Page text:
Chief minister Mamata Banerjee has vowed not to let analogue television signals go off air in Calcutta on November 1, backing the subscriber reluctant to pay more for set-top box technology and the cable operator happy to dilly-dally past another digitisation deadline.
“There are questions both about the availability of set-top boxes and their affordability. People are not getting boxes…. Besides, how can the Centre expect poor people to spend between Rs 1,200 and Rs 1,500 on set-top boxes in this festive season? If the Centre is so keen on digitisation, let them pay for the set-top boxes. If people can’t watch TV from November 1, there will be protests on the streets,” Mamata declared during a news conference at Writers’ on Tuesday afternoon.
Less than two hours later, she was holding a meeting with the multi-system operators (MSOs) to warn them about a law-and-order breakdown if they switched off analogue signals. “She told us the city was not ready to accept the switch (to digital signals) yet. She said switching off analogue signals could result in law-and-order problems,” said a representative of the cable industry.
According to an unofficial estimate, barely 16 lakh out of the 42 lakh cable homes in the city — many of them not in the official count thanks to under-declaration by the cableman — have been digitised. So around 26 lakh television screens would go blank if analogue signals are switched off on November 1.
“We are in a fix. The chief minister wants us to continue beaming analogue signals while the information and broadcasting ministry has made it mandatory for us to switch to digital signals from November 1,” the industry official said.
Mamata chose to speak to party colleague C.M. Jatua, who had been minister of state for information and broadcasting until Trinamul’s pullout from the UPA 2, for “clarifications” on the cable mess. “Aami C.M. Jatua-ke phone korechhilam. Uni bollen tar kichhu jana nei. Tar kachhe eita aana hoyni (I had called C.M. Jatua. He said he didn’t know anything. He wasn’t kept informed about this).”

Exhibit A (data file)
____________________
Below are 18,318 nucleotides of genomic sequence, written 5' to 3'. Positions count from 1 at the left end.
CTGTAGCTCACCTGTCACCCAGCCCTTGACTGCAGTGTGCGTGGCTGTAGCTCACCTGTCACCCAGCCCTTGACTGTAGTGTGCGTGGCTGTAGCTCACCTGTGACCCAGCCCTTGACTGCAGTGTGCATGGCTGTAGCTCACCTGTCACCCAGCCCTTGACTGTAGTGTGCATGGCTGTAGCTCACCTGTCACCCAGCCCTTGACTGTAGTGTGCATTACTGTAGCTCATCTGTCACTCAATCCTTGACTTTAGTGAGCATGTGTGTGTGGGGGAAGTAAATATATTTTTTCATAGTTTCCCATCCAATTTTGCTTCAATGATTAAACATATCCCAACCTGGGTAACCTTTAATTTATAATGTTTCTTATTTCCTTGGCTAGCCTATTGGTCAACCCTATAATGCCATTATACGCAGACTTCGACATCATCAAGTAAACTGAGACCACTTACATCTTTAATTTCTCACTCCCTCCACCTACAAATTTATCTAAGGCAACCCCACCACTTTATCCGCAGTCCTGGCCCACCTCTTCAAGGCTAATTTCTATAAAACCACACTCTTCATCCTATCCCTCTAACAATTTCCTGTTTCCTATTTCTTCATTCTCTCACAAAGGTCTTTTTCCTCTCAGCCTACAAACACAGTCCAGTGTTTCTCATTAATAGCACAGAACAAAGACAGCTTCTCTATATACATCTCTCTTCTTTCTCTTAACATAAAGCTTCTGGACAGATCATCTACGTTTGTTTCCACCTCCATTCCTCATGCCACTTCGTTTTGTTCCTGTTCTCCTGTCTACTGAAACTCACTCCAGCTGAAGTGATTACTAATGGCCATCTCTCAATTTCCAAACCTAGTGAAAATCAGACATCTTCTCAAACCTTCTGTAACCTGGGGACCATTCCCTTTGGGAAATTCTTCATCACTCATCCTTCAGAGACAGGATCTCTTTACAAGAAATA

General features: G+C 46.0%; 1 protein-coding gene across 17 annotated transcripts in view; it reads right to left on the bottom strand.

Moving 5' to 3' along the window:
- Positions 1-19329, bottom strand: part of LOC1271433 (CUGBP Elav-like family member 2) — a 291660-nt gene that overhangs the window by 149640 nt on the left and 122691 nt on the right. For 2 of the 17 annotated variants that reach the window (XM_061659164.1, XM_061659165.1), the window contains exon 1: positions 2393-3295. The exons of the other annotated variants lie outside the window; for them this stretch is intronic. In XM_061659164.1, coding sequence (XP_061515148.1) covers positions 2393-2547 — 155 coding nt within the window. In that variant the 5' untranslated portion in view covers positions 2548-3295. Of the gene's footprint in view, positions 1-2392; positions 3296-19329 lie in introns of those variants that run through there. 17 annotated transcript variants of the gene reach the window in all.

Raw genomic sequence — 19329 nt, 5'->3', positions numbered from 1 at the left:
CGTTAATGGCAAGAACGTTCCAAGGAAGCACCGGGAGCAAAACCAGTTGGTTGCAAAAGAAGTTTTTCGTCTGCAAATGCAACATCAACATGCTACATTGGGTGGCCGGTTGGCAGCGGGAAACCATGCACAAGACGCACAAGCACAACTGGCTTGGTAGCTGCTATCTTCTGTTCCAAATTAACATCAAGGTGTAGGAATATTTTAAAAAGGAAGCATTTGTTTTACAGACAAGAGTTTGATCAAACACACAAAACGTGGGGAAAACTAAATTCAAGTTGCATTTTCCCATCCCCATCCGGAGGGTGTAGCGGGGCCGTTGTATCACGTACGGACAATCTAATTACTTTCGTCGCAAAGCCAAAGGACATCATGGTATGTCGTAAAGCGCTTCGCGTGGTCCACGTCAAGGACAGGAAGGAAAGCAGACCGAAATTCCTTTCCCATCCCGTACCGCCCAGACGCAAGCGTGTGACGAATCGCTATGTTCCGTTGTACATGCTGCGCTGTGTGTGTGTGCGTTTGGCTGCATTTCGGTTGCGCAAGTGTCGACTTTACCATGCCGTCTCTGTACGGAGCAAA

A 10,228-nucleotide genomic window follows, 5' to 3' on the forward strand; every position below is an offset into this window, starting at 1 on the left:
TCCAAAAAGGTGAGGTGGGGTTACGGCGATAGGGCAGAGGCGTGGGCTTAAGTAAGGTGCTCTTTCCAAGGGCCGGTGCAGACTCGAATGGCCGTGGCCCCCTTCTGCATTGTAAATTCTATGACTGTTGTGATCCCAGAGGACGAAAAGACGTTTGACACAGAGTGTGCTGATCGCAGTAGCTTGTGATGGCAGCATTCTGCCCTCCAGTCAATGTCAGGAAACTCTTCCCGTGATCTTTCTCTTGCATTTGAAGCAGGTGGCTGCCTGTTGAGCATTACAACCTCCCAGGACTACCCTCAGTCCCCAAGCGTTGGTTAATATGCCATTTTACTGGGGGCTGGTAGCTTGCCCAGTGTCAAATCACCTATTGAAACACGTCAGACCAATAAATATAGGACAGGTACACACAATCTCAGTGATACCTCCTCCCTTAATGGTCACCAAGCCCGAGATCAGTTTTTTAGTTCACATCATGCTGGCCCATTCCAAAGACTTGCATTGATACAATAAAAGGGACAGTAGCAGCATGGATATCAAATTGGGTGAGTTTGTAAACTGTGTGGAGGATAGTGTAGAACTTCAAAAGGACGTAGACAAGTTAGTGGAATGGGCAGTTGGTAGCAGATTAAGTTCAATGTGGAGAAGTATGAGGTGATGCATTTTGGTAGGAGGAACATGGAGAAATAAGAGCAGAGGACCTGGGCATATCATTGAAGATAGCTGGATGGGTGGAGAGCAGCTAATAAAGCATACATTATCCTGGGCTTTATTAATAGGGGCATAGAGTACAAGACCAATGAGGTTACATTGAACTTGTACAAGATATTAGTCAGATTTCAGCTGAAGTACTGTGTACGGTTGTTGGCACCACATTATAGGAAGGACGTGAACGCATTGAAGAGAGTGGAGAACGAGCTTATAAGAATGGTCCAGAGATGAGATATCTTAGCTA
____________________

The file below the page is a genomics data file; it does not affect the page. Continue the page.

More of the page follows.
But Lok Sabha records show that Jatua had specified October 31 as the last date for digitisation of cable signals in a written reply to a question on the subject on August 21. “Regular reviews are being held.... Interaction with the state governments is continuing to seek their cooperation.”
The I&B ministry seems determined to enforce this deadline. A senior ministry official told Metro: “We have been asked to stay the course. There is no question of another extension.”
The only hope for those pushing for more time is the change at the top. New minister Manish Tewari might like to revisit the subject and understand the complexities involved if some chief ministers — other than Mamata — express formal objections, sources said.
With time running out, the leading MSOs said they would speak to senior ministry officials “as soon as possible”.
While Mamata insists she is speaking for lakhs of cable homes, the flip side is that her stance could benefit unscrupulous cable operators more. A further delay in digitisation would allow them to continue earning from undeclared connections, denying broadcasters their legitimate share of the spoils.
The MSOs, of course, dare not ignore Didi’s diktat. What might save them is a technical loophole in partial digitisation. “There are some MSOs who operate beyond the metropolitan area. These MSOs will continue to receive analogue signals, which they can illegally re-route to the city network,” a source said.
The MSOs can employ another strategy if the broadcasters release only digital signals to the metros. “There is a device called the modulator that can be used to convert digital signals into analogue. Every cable operator has at least two or three of these,” a cable operator said.
The use of a modulator would be restricted, though. Only one channel can be converted by each modulator, which means the operator can at best beam the free-to-air channels and two or three pay channels.